Is your body language helping or hurting you?
What most people fail to realize is that how we communicate nonverbally often speaks louder than words. As humans, it's natural for us to subconsciously try to read and decode the people around us.
Based on my years of research in trying to crack the code of human behavior (i.e., what drives our behaviors, why we act the way we do, how we can predict and change behaviors), I've found that there are three common body language mistakes people make that cause others to perceive them as a dishonest or untrustworthy person.
Research has found that we have dedicated regions in the brain that instantly recognize and observe the hands of those we communicate with. What you do with your hands is critical when it comes to first impressions. It also plays a major role in how much influence you're able to have over others.
If your hands are hidden under a table or stiffly placed inside your pockets, it can be challenging for the other person to process your intention. This can make you come across as dishonest or uncomfortably searching for distractions.
Also, beware the fist. Studies have found that a clenched fist is a negative nonverbal cue. Researchers at the American Psychological Association found that humans tend to close their fists when they feel threatened or sense conflict. (Imagine a woman clutching her purse or a man grabbing the arms of his chair.)
Action tip: Always keep your hands visible, relaxed and expressive. Many experts suggest keeping your hands open, with your palms at a 45-degree angle. This communicates to the other person that you are open and honest. When communicating a large concept (in a keynote or meeting, for instance), use hand gestures that reach beyond the outline of your body to show authority and certainty. It will also help you to explain your ideas more robustly.
Do you subconsciously touch your necklace? Bite your nails? Play with your hair? These little actions are called "self-soothing" gestures.
It's reminiscent of when we were babies and our parents would gently rub our backs or heads to calm us. As adults, we still engage in these behaviors as a way to lower our anxiety. In situations where we feel nervous or anxious, for example, we might do things like:
While these behaviors may be a result of habit, perhaps of boredom, as a nervous tick or a way to release extra energy, they still encode nervousness, low self-esteem, doubt or worst of all, deceit.
Action tip: Before any event or conversation that might make you feel nervous or uncomfortable, self-soothe yourself in private. Shake it out by listening to your favorite song or go into the restroom and slowly rub the back of your neck and arms. These activities will instill calmness before you make an entrance.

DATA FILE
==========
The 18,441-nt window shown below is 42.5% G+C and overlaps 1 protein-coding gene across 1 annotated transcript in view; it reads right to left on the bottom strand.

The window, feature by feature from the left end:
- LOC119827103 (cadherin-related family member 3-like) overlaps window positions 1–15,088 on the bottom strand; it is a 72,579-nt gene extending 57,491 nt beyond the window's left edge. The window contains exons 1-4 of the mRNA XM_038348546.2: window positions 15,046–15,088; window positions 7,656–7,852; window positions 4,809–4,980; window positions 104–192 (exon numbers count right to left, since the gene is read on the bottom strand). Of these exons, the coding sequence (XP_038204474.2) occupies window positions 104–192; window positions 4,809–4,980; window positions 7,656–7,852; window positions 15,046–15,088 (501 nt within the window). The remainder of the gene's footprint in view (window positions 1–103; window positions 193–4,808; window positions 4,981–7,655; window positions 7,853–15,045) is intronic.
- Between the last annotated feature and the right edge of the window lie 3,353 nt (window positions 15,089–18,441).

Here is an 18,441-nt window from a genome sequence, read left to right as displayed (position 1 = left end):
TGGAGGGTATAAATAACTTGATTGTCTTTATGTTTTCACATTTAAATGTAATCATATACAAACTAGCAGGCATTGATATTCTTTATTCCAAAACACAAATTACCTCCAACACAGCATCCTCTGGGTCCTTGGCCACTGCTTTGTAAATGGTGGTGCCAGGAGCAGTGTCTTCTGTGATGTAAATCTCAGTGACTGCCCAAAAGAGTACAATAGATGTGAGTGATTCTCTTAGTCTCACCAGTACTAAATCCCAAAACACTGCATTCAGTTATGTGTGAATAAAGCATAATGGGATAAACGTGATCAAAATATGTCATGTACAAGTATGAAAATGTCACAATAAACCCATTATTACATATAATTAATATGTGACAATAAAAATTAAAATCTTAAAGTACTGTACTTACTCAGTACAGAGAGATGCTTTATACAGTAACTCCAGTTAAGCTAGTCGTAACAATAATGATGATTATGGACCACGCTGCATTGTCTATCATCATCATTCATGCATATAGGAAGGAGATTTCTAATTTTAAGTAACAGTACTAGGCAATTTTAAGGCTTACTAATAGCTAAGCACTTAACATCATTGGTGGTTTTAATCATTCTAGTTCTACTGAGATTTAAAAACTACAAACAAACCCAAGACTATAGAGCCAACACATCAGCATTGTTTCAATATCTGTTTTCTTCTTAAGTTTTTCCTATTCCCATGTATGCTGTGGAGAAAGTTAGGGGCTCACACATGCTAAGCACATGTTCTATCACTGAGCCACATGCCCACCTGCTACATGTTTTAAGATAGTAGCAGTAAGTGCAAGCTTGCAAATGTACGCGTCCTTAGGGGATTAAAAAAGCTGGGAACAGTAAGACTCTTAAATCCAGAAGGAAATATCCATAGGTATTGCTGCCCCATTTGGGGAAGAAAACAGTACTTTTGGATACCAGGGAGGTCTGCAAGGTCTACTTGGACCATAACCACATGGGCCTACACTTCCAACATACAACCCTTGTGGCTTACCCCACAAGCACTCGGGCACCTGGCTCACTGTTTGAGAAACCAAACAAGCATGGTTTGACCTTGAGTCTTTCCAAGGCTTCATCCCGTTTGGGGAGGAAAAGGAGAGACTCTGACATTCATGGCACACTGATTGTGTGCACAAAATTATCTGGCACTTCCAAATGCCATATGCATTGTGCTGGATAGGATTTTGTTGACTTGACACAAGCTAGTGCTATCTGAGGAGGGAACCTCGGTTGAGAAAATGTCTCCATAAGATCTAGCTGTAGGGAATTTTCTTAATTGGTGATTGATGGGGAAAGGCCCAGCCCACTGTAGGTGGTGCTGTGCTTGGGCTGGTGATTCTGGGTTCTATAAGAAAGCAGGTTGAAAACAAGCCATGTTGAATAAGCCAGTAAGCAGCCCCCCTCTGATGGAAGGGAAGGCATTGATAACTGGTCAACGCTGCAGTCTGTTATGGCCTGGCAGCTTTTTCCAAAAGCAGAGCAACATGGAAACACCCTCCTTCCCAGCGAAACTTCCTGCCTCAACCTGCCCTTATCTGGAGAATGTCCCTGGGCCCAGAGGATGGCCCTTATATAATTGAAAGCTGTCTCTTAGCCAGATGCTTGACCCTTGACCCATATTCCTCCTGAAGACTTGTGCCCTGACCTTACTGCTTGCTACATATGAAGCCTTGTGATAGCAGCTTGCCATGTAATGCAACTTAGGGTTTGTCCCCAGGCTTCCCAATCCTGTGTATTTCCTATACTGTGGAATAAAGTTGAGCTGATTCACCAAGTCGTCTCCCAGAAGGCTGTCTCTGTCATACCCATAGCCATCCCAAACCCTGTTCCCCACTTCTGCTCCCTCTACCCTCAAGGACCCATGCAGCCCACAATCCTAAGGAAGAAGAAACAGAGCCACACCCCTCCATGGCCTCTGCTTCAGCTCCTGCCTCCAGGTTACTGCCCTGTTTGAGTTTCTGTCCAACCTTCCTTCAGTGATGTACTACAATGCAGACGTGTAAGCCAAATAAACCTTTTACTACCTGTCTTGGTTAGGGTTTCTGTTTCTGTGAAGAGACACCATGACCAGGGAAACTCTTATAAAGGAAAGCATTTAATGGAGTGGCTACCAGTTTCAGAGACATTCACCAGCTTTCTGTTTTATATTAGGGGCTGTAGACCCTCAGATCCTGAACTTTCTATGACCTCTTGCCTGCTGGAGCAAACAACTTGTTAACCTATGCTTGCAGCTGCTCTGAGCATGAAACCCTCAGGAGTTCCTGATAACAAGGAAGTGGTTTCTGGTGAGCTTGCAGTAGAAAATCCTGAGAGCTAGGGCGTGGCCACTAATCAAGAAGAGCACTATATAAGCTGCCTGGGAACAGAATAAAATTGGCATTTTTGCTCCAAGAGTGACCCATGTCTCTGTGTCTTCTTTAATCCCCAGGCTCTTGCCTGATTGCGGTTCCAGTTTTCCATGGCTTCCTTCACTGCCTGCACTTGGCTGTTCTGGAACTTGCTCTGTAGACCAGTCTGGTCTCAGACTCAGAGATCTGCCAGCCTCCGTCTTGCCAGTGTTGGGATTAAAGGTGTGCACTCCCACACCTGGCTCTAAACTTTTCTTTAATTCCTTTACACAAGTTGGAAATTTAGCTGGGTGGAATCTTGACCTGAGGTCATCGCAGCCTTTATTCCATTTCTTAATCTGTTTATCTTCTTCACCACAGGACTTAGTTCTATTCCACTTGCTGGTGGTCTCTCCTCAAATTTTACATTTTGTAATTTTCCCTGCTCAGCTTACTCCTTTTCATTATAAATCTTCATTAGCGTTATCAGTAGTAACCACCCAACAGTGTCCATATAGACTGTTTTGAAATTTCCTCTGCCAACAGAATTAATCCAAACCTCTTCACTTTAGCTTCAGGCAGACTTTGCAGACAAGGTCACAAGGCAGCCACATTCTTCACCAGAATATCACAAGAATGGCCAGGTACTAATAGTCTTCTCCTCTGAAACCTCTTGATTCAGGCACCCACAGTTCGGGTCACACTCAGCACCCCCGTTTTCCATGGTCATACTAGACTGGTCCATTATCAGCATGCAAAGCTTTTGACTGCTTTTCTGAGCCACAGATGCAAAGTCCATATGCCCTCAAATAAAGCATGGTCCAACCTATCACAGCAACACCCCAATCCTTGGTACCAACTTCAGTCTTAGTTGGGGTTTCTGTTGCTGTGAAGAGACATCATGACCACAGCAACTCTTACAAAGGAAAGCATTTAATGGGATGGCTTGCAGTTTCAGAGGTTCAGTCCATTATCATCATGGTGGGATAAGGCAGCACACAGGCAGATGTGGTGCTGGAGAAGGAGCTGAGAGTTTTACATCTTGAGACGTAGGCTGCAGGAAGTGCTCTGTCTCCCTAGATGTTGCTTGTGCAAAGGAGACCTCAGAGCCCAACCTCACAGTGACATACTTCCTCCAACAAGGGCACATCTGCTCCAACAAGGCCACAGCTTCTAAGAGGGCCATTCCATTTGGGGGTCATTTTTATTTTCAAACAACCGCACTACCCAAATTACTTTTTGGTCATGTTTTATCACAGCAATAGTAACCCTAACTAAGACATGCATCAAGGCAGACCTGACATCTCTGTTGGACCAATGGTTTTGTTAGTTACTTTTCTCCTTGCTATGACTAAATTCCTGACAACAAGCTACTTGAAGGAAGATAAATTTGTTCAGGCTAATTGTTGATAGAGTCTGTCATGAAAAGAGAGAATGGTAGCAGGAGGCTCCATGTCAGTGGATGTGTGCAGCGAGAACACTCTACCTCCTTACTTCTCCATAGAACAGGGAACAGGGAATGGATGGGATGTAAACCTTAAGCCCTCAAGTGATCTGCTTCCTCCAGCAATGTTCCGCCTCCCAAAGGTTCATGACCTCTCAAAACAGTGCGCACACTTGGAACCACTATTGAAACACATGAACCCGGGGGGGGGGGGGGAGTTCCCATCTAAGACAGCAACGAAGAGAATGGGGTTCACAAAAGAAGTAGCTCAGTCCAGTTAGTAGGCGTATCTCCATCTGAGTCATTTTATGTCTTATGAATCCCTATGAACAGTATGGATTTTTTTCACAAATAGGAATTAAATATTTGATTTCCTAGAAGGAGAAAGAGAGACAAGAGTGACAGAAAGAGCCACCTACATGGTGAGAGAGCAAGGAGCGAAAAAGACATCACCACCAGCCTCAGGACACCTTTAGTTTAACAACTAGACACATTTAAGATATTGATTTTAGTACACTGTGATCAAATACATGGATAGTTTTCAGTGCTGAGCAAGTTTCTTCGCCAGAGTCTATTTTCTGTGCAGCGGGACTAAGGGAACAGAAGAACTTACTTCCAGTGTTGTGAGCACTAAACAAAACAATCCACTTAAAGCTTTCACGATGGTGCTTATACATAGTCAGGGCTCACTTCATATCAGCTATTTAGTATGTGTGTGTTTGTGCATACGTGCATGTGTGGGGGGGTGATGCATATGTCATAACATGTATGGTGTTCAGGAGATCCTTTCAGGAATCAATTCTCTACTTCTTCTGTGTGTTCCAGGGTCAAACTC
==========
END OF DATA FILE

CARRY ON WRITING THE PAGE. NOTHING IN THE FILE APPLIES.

Are you really happy your colleague got promoted? Are you really overjoyed about your in-law's visit next month?
Often, we pretend to be happy as a social lubricant. We attempt to hide fear, sadness, jealousy or any other negative emotion behind feigned happiness.
Here's the wild part: Fake happiness and real happiness look different on the face. Facial expressions, also known as "microexpressions," are the window to the soul. When someone is genuinely happy, their checks and the wrinkles on the sides of their eyes (crow's feet) appear engaged and lifted.
Can you spot the difference below?
(Credit: Science of People)
The expressions on the left reveal fake happiness. The side eye muscles are less engaged, and jaws are less visible.
Fake smiles can be spotted a mile way. At Science of People, the human behavior research lab that I lead, we put fake smiles to the test through our virtual "Body Language Quiz." In one question, we showed participants a genuine smile hidden among three fake smiles. About 87 percent of participants were able to spot the genuine smile.
Action Step: Don't try to fake it 'til you make it. Honor your authentic emotions and don't hide behind fake happiness. If you're not happy about something, it's better to let the other person know, rather than try to "indirectly" lie about it through microexpressions. The other person will instantly be able to tell exactly how you feel.
Vanessa Van Edwards is the national best-selling author of "Captivate: The Science of Succeeding with People." She is lead investigator at the human behavior research lab, Science of People, and corporate workshops around the world on science-based soft skills. Follow her on Twitter @vvanedwards.
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